The Karnau Tapes by Marcel Beyer

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A powerful and disturbing novel of the Nazi era and its legacy by the winner of Germany’s Ernst Willner Prize. During the final days of the Reich, sound engineer Herman Karnau is brought to Hitler’s bunker to record the Fuhrer’s last utterances. There he finds young Helga Goebbels and her siblings, children of Hitler’s propaganda minister Joseph Goebbels, awaiting a terrible fate. Translated by John Brownjohn.

About Marcel Beyer

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MARCEL BEYER was born and raised in Cologne. The author of several novels and collections of poems, he has received numerous awards and was named one of the best young novelists in the world by the New Yorker. He lives in Dresden. John Brownjohn is a prize-winning translator and works with Roman Polanski.
Published June 30, 1997 by Secker & Warburg. 320 pages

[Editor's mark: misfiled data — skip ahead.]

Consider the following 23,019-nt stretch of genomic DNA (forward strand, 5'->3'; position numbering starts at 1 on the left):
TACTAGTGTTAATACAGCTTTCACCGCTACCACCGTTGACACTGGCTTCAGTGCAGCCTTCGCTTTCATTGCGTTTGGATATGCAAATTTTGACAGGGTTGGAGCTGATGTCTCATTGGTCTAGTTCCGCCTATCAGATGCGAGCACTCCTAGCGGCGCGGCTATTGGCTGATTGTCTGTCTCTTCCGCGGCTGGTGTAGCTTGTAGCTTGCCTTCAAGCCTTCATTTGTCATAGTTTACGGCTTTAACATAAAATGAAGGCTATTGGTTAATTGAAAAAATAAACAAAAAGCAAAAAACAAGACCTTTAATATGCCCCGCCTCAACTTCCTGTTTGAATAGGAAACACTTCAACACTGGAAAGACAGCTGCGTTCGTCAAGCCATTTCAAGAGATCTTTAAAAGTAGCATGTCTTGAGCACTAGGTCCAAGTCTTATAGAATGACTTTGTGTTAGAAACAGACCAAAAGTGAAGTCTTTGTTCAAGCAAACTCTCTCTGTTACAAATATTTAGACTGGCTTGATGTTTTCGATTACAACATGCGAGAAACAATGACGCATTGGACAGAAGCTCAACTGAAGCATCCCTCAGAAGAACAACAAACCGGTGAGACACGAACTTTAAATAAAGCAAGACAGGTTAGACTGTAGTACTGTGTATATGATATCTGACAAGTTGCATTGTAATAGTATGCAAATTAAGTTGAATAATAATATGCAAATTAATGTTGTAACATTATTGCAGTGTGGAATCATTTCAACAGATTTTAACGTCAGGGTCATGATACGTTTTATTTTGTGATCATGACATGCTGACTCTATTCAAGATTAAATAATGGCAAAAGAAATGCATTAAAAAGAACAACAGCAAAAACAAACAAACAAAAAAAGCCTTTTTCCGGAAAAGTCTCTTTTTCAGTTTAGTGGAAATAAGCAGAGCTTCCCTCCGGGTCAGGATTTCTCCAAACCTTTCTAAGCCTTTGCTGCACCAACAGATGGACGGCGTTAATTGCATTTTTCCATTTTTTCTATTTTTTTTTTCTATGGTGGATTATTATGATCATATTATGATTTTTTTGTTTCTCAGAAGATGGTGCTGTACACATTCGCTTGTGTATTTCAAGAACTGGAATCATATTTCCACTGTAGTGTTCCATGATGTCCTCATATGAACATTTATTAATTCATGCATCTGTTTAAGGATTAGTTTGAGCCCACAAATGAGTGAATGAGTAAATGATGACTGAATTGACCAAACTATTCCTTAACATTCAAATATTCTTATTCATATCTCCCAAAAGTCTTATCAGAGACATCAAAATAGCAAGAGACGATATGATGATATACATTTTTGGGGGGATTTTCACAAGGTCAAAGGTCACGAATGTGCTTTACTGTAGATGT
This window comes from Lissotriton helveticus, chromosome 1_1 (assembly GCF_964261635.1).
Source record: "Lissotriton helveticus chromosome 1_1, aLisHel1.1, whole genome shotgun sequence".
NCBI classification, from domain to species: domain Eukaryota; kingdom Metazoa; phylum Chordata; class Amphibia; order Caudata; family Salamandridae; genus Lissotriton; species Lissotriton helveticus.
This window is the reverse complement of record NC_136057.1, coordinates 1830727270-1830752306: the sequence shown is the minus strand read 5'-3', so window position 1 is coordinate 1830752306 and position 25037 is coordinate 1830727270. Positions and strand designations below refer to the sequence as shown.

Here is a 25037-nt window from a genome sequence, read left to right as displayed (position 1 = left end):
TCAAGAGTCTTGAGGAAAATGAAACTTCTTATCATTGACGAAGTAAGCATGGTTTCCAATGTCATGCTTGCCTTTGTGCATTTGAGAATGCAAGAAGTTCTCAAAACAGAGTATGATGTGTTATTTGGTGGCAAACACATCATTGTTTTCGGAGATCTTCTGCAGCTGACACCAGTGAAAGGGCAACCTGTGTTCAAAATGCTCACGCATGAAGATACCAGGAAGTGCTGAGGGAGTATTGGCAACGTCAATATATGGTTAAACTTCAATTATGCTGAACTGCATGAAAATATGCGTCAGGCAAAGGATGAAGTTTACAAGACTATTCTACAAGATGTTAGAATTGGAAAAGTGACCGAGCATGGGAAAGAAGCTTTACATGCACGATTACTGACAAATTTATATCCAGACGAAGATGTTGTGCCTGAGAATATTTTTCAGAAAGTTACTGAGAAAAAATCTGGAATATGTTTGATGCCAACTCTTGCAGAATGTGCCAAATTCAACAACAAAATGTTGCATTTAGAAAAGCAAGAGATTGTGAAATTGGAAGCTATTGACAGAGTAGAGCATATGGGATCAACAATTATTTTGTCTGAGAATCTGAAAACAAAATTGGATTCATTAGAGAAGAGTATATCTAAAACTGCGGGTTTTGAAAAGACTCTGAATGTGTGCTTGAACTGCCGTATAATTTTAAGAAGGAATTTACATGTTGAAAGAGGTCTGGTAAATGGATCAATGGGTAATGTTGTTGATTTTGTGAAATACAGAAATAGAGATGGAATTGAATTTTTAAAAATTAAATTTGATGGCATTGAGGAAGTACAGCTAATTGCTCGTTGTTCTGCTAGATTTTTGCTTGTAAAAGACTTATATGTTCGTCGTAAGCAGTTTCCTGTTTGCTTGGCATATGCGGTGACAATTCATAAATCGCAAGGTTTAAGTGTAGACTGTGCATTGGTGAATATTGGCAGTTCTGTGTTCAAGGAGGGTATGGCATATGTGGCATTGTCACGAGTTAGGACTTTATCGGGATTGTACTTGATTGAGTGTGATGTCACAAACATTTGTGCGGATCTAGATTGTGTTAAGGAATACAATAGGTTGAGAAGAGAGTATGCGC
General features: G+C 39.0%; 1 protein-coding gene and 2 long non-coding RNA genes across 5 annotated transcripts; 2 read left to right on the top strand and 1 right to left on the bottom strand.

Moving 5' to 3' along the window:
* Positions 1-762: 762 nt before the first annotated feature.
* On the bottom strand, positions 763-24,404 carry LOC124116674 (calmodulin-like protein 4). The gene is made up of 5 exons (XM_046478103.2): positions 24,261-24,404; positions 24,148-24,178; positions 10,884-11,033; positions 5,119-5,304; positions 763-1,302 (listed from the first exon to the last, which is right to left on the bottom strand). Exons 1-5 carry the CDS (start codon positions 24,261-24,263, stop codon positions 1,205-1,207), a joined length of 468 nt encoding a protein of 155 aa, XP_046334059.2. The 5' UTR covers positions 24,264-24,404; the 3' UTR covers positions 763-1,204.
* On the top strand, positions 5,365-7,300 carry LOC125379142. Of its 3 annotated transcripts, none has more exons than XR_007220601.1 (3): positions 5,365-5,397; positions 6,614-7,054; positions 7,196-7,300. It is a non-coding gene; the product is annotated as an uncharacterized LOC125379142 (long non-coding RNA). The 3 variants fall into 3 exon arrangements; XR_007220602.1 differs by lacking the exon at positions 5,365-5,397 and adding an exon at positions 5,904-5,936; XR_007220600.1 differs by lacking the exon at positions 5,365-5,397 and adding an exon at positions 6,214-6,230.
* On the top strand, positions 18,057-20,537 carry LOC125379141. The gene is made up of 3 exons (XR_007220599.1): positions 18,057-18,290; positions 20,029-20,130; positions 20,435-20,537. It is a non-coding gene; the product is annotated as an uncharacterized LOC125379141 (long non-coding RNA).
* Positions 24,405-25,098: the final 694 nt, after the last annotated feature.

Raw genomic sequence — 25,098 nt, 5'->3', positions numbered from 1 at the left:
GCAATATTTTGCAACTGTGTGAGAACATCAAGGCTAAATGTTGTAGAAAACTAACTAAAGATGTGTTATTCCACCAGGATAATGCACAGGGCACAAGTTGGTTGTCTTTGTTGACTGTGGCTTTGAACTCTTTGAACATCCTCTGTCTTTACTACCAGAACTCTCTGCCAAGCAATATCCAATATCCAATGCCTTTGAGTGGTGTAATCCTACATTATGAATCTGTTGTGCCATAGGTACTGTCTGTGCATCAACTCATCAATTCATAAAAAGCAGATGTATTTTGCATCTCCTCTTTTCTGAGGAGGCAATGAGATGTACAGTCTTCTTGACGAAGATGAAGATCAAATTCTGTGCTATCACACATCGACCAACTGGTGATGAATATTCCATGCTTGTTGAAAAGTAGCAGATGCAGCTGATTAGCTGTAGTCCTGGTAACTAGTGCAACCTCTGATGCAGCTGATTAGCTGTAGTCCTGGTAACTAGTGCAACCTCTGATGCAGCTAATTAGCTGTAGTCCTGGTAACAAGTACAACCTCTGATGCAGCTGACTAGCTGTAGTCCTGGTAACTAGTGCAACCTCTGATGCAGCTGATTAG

Genres: History, Education & Reference, Literature & Fiction, War. Fiction

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Kirkus Reviews

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More improbably, Karnau is engaged to tend the five young children of a prominent national figure (identifiable as Joseph Goebbels) whose wife is giving birth again, during which time Karnau befriends the eldest child (and precocious surrogate mother to her younger siblings), eight-year-old Helga...

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Publishers Weekly

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The events of this bleak novel of WWII are seen through the eyes of two Germans: Herr Karnau, a soft-spoken, 30-ish sound technician, and Helga, an eight-year-old in a privileged but chaotic household who must guide her five younger siblings through the war without much help from her parents.

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